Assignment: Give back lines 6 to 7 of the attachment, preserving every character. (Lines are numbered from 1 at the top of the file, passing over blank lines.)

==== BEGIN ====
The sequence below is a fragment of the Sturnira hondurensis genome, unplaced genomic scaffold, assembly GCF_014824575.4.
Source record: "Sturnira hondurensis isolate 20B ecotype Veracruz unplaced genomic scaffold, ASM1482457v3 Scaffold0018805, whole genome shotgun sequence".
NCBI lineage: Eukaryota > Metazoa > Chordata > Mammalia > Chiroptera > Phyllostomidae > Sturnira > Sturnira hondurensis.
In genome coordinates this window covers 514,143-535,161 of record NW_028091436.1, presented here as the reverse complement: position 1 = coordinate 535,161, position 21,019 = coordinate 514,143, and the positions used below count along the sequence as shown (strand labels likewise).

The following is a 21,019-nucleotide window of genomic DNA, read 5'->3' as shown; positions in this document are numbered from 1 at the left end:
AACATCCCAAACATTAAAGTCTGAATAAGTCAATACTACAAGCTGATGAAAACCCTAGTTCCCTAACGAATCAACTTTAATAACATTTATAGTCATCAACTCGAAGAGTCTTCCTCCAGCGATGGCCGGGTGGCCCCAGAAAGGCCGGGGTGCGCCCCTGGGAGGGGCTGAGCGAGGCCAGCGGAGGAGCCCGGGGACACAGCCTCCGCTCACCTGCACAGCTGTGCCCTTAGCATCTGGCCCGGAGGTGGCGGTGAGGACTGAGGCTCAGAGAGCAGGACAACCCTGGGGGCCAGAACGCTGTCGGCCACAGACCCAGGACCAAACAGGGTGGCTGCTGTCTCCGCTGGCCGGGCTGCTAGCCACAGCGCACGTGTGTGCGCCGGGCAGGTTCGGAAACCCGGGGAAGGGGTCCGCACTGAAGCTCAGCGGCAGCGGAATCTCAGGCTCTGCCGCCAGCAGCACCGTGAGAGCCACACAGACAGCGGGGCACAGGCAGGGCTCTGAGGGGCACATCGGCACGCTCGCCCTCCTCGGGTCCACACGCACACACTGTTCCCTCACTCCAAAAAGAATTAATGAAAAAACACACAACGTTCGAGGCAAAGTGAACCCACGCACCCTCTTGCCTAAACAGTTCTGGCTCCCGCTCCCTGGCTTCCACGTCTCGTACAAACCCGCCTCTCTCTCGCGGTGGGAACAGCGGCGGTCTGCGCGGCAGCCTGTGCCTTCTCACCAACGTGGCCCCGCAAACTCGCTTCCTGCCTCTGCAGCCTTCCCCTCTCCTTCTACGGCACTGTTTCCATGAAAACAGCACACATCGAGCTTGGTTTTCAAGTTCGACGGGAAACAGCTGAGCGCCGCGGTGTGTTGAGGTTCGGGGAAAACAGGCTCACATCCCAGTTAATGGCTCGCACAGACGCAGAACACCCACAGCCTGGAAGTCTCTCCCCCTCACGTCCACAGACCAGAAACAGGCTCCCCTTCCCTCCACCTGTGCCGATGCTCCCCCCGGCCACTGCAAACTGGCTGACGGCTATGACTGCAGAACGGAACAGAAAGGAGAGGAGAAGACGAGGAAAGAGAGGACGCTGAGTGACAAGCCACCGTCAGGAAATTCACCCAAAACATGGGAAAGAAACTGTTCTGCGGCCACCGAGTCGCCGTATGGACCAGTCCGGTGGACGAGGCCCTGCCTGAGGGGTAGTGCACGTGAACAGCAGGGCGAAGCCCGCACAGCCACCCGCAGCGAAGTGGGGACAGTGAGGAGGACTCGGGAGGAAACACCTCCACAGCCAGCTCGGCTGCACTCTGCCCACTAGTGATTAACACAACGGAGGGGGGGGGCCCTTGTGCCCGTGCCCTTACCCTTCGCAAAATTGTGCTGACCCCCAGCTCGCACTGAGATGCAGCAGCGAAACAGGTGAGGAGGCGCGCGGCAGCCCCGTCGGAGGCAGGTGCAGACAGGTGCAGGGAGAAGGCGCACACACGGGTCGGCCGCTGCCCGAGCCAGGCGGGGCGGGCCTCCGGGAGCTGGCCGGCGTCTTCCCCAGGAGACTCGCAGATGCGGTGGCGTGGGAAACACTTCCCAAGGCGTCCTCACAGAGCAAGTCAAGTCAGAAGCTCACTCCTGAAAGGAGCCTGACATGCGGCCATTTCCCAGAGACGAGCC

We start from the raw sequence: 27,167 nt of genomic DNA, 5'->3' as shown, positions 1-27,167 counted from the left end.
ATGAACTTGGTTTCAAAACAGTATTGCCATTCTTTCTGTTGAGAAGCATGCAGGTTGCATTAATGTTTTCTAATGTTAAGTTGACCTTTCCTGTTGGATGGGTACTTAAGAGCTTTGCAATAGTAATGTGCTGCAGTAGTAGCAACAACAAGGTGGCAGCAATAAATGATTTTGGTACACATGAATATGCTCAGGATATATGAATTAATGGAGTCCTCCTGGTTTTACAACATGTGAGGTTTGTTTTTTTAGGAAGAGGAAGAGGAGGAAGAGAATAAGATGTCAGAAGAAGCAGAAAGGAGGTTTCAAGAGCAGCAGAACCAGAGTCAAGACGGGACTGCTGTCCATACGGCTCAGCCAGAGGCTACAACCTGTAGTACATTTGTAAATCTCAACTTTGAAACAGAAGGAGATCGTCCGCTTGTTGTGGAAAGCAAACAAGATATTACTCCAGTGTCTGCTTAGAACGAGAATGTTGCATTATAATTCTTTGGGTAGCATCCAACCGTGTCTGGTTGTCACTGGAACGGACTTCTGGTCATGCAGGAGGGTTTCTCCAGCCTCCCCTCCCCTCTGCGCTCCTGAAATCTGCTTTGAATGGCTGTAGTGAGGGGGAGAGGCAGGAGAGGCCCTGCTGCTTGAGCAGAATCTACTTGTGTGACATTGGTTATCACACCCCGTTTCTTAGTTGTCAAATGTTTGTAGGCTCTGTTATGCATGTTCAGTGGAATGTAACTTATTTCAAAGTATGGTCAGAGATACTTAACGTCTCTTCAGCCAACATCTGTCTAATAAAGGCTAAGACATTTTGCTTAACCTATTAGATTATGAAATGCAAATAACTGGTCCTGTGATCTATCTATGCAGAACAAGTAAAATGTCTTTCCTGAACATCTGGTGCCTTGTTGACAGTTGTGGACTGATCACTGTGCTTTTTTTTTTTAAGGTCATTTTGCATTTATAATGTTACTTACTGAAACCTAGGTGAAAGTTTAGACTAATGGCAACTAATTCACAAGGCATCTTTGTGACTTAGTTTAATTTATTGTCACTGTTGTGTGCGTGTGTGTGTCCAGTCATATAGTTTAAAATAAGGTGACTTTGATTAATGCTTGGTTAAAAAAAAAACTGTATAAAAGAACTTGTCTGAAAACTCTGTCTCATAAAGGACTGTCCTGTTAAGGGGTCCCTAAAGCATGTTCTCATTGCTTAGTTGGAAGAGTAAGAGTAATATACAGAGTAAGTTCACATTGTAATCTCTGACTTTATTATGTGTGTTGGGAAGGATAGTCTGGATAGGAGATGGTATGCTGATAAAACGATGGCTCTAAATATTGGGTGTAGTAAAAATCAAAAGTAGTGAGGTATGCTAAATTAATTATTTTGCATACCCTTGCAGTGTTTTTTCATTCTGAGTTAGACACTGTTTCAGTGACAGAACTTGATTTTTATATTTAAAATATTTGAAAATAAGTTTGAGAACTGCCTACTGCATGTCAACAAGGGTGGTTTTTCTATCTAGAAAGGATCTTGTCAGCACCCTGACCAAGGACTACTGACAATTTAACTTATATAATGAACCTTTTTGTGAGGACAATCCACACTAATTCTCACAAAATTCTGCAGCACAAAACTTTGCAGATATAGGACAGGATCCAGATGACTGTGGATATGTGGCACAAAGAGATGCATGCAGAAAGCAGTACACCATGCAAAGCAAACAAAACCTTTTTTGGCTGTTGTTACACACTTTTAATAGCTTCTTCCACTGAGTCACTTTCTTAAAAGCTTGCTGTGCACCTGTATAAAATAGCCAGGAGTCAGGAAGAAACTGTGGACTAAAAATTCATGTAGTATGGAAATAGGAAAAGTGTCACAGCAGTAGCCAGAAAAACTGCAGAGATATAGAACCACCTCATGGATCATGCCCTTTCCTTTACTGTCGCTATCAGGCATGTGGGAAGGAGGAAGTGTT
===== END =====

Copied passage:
AACATCCCAAACATTAAAGTCTGAATAAGTCAATACTACAAGCTGATGAAAACCCTAGTTCCCTAACGAATCAACTTTAATAACATTTATAGTCATCAACTCGAAGAGTCTTCCTCCAGCGATGGCCGGGTGGCCCCAGAAAGGCCGGGGTGCGCCCCTGGGAGGGGCTGAGCGAGGCCAGCGGAGGAGCCCGGGGACACAGCCTCCGCTCACCTGCACAGCTGTGCCCTTAGCATCTGGCCCGGAGGTGGCGGTGAGGACTGAGGCTCAGAGAGCAGGACAACCCTGGGGGCCAGAACGCTGTCGGCCACAGACCCAGGACCAAACAGGGTGGCTGCTGTCTCCGCTGGCCGGGCTGCTAGCCACAGCGCACGTGTGTGCGCCGGGCAGGTTCGGAAACCCGGGGAAGGGGTCCGCACTGAAGCTCAGCGGCAGCGGAATCTCAGGCTCTGCCGCCAGCAGCACCGTGAGAGCCACACAGACAGCGGGGCACAGGCAGGGCTCTGAGGGGCACATCGGCACGCTCGCCCTCCTCGGGTCCACACGCACACACTGTTCCCTCACTCCAAAAAGAATTAATGAAAAAACACACAACGTTCGAGGCAAAGTGAACCCACGCACCCTCTTGCCTAAACAGTTCTGGCTCCCGCTCCCTGGCTTCCACGTCTCGTACAAACCCGCCTCTCTCTCGCGGTGGGAACAGCGGCGGTCTGCGCGGCAGCCTGTGCCTTCTCACCAACGTGGCCCCGCAAACTCGCTTCCTGCCTCTGCAGCCTTCCCCTCTCCTTCTACGGCACTGTTTCCATGAAAACAGCACACATCGAGCTTGGTTTTCAAGTTCGACGGGAAACAGCTGAGCGCCGCGGTGTGTTGAGGTTCGGGGAAAACAGGCTCACATCCCAGTTAATGGCTCGCACAGACGCAGAACACCCACAGCCTGGAAGTCTCTCCCCCTCACGTCCACAGACCAGAAACAGGCTCCCCTTCCCTCCACCTGTGCCGATGCTCCCCCCGGCCACTGCAAACTGGCTGACGGCTATGACTGCAGAACGGAACAGAAAGGAGAGGAGAAGACGAGGAAAGAGAGGACGCTGAGTGACAAGCCACCGTCAGGAAATTCACCCAAAACATGGGAAAGAAACTGTTCTGCGGCCACCGAGTCGCCGTATGGACCAGTCCGGTGGACGAGGCCCTGCCTGAGGGGTAGTGCACGTGAACAGCAGGGCGAAGCCCGCACAGCCACCCGCAGCGAAGTGGGGACAGTGAGGAGGACTCGGGAGGAAACACCTCCACAGCCAGCTCGGCTGCACTCTGCCCACTAGTGATTAACACAACGGAGGGGGGGGGCCCTTGTGCCCGTGCCCTTACCCTTCGCAAAATTGTGCTGACCCCCAGCTCGCACTGAGATGCAGCAGCGAAACAGGTGAGGAGGCGCGCGGCAGCCCCGTCGGAGGCAGGTGCAGACAGGTGCAGGGAGAAGGCGCACACACGGGTCGGCCGCTGCCCGAGCCAGGCGGGGCGGGCCTCCGGGAGCTGGCCGGCGTCTTCCCCAGGAGACTCGCAGATGCGGTGGCGTGGGAAACACTTCCCAAGGCGTCCTCACAGAGCAAGTCAAGTCAGAAGCTCACTCCTGAAAGGAGCCTGACATGCGGCCATTTCCCAGAGACGAGCC

We start from the raw sequence: 27,167 nt of genomic DNA, 5'->3' as shown, positions 1-27,167 counted from the left end.